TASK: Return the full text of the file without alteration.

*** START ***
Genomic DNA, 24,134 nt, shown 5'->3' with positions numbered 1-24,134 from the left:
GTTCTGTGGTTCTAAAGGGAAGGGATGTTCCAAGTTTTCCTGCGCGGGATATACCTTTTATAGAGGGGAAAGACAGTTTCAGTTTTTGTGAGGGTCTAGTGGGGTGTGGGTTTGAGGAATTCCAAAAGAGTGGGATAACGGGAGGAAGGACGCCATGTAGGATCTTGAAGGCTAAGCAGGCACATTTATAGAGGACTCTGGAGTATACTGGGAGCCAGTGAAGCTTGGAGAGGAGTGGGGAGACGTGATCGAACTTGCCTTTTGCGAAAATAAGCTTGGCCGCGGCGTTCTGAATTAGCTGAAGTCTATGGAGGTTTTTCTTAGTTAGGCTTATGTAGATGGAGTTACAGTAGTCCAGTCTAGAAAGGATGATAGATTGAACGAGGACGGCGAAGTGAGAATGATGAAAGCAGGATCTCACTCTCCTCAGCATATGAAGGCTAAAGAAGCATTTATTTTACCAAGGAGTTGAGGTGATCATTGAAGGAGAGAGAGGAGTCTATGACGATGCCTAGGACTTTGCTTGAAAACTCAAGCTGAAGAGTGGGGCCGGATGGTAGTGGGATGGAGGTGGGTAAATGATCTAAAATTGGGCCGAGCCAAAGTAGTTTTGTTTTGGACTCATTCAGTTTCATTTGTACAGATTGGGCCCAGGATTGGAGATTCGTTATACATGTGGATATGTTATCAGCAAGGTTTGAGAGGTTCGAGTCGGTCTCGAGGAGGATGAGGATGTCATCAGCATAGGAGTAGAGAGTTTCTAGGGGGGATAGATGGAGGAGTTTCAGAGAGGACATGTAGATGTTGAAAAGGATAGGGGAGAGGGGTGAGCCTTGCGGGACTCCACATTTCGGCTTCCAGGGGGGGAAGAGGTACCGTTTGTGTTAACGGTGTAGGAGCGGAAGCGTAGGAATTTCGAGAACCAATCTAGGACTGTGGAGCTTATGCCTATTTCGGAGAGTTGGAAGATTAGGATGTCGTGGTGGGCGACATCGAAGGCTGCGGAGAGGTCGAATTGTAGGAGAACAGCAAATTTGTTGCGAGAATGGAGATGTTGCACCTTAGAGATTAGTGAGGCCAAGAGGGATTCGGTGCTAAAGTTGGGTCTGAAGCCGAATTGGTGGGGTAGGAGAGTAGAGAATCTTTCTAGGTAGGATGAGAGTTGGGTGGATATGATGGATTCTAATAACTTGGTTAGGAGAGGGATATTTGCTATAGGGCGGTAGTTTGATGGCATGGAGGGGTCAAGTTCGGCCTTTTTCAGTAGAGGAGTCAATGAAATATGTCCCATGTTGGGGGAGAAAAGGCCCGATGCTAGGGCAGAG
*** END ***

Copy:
Genomic DNA, 24,134 nt, shown 5'->3' with positions numbered 1-24,134 from the left:
GTTCTGTGGTTCTAAAGGGAAGGGATGTTCCAAGTTTTCCTGCGCGGGATATACCTTTTATAGAGGGGAAAGACAGTTTCAGTTTTTGTGAGGGTCTAGTGGGGTGTGGGTTTGAGGAATTCCAAAAGAGTGGGATAACGGGAGGAAGGACGCCATGTAGGATCTTGAAGGCTAAGCAGGCACATTTATAGAGGACTCTGGAGTATACTGGGAGCCAGTGAAGCTTGGAGAGGAGTGGGGAGACGTGATCGAACTTGCCTTTTGCGAAAATAAGCTTGGCCGCGGCGTTCTGAATTAGCTGAAGTCTATGGAGGTTTTTCTTAGTTAGGCTTATGTAGATGGAGTTACAGTAGTCCAGTCTAGAAAGGATGATAGATTGAACGAGGACGGCGAAGTGAGAATGATGAAAGCAGGATCTCACTCTCCTCAGCATATGAAGGCTAAAGAAGCATTTATTTTACCAAGGAGTTGAGGTGATCATTGAAGGAGAGAGAGGAGTCTATGACGATGCCTAGGACTTTGCTTGAAAACTCAAGCTGAAGAGTGGGGCCGGATGGTAGTGGGATGGAGGTGGGTAAATGATCTAAAATTGGGCCGAGCCAAAGTAGTTTTGTTTTGGACTCATTCAGTTTCATTTGTACAGATTGGGCCCAGGATTGGAGATTCGTTATACATGTGGATATGTTATCAGCAAGGTTTGAGAGGTTCGAGTCGGTCTCGAGGAGGATGAGGATGTCATCAGCATAGGAGTAGAGAGTTTCTAGGGGGGATAGATGGAGGAGTTTCAGAGAGGACATGTAGATGTTGAAAAGGATAGGGGAGAGGGGTGAGCCTTGCGGGACTCCACATTTCGGCTTCCAGGGGGGGAAGAGGTACCGTTTGTGTTAACGGTGTAGGAGCGGAAGCGTAGGAATTTCGAGAACCAATCTAGGACTGTGGAGCTTATGCCTATTTCGGAGAGTTGGAAGATTAGGATGTCGTGGTGGGCGACATCGAAGGCTGCGGAGAGGTCGAATTGTAGGAGAACAGCAAATTTGTTGCGAGAATGGAGATGTTGCACCTTAGAGATTAGTGAGGCCAAGAGGGATTCGGTGCTAAAGTTGGGTCTGAAGCCGAATTGGTGGGGTAGGAGAGTAGAGAATCTTTCTAGGTAGGATGAGAGTTGGGTGGATATGATGGATTCTAATAACTTGGTTAGGAGAGGGATATTTGCTATAGGGCGGTAGTTTGATGGCATGGAGGGGTCAAGTTCGGCCTTTTTCAGTAGAGGAGTCAATGAAATATGTCCCATGTTGGGGGAGAAAAGGCCCGATGCTAGGGCAGAG